Conviction Overturned for Prosecutor’s Failure to Elicit Allegations

The Washington Court of Appeals has overturned a child molestation conviction because the child complainant did not include the criminal allegations in her testimony.

The State prosecuted Jeffrey Kinzle for molesting two sisters—an eight-year-old and a four-year-old. Before trial, a child interview specialist interviewed both sisters, and each girl described being molested by Kinzle. At trial, the prosecutor asked the older sister about the incident, and she testified consistently with her pretrial interview.

However, the prosecutor did not ask the younger sister about the incident. He instead asked if she had seen anyone in the courtroom before, if she had talked to police, and if she had talked to any doctors. The younger sister answered in the negative to each of the questions, in contrast with her pretrial interview. Nonetheless, the trial court admitted in evidence, under a hearsay exception, both girls’ pretrial interviews.

The Court of Appeals found the trial court had erred by admitting the younger sister’s interview and reversed his conviction concerning her. It ruled this violated Kinzle’s Sixth Amendment confrontation rights.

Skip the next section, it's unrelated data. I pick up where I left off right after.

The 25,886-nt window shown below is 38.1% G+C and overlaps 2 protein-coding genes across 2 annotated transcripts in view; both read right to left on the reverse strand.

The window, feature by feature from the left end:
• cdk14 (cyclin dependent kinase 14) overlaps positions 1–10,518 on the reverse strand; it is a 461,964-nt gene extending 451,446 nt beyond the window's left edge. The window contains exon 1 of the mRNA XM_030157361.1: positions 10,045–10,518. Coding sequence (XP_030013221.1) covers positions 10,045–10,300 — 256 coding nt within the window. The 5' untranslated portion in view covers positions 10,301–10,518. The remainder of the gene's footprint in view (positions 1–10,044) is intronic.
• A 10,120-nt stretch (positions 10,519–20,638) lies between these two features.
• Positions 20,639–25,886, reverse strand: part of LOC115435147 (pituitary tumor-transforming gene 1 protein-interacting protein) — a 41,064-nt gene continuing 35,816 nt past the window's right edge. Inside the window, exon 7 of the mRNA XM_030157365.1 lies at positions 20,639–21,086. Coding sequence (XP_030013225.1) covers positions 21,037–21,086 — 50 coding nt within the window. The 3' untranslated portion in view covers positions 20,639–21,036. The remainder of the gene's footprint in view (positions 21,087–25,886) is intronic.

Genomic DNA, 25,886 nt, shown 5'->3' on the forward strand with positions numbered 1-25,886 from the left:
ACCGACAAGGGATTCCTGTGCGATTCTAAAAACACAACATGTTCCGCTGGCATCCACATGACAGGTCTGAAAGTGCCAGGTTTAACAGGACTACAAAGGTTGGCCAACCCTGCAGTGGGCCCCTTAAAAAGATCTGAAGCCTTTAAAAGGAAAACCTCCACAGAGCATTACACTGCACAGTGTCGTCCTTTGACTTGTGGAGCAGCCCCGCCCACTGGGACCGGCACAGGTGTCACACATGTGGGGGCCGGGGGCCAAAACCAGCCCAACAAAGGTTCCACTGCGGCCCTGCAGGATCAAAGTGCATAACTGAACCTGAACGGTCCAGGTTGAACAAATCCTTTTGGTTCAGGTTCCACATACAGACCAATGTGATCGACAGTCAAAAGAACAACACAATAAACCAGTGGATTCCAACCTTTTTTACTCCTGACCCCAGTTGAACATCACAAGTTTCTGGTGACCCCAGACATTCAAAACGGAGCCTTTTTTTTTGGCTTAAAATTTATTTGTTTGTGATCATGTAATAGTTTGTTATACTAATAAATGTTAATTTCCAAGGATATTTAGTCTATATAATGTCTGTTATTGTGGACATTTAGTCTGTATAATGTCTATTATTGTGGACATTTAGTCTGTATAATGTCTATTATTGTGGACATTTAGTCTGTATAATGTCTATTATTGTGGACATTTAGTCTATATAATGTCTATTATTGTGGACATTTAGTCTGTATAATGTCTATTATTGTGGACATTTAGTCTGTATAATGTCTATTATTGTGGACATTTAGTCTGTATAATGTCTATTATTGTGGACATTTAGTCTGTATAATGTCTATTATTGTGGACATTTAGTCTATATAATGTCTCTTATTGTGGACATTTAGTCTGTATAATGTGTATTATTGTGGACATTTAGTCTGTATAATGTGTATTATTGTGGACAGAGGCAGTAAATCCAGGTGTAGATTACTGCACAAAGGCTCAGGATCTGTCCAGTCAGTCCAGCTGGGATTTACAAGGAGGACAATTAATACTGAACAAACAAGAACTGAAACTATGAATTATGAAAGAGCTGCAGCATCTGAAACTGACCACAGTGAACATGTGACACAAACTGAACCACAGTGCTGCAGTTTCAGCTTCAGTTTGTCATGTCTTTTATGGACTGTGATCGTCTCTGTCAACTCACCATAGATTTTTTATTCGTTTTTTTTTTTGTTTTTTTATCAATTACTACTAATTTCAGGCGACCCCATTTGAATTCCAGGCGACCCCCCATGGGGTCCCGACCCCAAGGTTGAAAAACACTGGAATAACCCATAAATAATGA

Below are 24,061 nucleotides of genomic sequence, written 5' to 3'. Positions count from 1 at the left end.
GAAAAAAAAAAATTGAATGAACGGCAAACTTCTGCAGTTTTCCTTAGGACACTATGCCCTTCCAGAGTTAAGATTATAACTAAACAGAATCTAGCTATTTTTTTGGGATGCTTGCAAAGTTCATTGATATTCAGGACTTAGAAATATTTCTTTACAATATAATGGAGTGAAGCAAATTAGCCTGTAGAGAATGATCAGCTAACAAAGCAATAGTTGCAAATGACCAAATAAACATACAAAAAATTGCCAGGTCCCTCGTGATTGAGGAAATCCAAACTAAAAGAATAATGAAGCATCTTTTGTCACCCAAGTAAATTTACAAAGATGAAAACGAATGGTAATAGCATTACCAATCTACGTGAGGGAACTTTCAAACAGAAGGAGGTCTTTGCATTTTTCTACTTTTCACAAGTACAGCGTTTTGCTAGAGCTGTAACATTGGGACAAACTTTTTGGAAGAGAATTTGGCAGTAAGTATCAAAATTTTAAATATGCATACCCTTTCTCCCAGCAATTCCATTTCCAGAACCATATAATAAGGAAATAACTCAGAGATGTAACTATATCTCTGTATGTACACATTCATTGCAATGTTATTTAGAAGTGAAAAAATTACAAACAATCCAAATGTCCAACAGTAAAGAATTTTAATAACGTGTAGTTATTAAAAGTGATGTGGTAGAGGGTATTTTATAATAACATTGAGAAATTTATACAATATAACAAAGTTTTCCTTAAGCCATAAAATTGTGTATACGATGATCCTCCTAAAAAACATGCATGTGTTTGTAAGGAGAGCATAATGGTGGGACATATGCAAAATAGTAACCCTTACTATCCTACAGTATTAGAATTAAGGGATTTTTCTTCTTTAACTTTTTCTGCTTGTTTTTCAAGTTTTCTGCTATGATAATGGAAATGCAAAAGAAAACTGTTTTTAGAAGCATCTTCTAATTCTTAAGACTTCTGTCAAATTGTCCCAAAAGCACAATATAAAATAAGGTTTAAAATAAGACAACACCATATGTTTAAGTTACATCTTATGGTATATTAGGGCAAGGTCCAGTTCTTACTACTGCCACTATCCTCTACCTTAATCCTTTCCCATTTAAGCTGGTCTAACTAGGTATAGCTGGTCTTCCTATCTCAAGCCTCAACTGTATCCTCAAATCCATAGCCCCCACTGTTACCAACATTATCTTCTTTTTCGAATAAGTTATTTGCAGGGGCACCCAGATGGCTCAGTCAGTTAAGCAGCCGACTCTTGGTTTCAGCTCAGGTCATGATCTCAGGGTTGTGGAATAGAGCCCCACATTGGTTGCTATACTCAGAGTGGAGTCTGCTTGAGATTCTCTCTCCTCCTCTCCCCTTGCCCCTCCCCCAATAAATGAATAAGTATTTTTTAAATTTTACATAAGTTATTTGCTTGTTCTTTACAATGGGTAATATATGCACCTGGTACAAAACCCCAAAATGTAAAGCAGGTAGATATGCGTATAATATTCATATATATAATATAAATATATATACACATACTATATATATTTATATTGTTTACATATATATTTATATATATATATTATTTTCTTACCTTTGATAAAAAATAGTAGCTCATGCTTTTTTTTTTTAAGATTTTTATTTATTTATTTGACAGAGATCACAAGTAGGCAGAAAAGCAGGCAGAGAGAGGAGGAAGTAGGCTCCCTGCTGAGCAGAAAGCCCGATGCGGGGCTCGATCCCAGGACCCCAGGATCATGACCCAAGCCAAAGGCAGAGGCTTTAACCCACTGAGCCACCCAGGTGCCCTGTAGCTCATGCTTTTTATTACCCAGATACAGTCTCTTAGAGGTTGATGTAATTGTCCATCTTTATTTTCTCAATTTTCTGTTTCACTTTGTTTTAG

The Confrontation Clause, part of the Sixth Amendment, guarantees a criminal defendant the right to cross-examine witnesses presented against him. “Full and effective cross-examination is possible only if the State asks the witness during direct examination about the incident and his or her prior statements about the incident.” The prosecutor never asked the younger sister direct questions about the molestation incident, so she never testified in court that Kinzle had molested her. Court rules allowed Kinzle’s attorney to cross-examine the younger sister only within the scope of the prosecution’s direct examination. Thus the defense was unable to cross-examine the girl about these allegations.

The Court of Appeals held that the pretrial interview was wrongly admitted because the scope of the younger sister’s in-court testimony did not include the molestation allegations contained in the pretrial interview. Since the pretrial interview was admitted and Kinzle’s attorney was unable to question the younger sister about the allegations contained within it, Kinzle was denied his Sixth Amendment right to cross-examine the younger sister.

The Court of Appeals affirmed Kinzle’s conviction involving the older sister.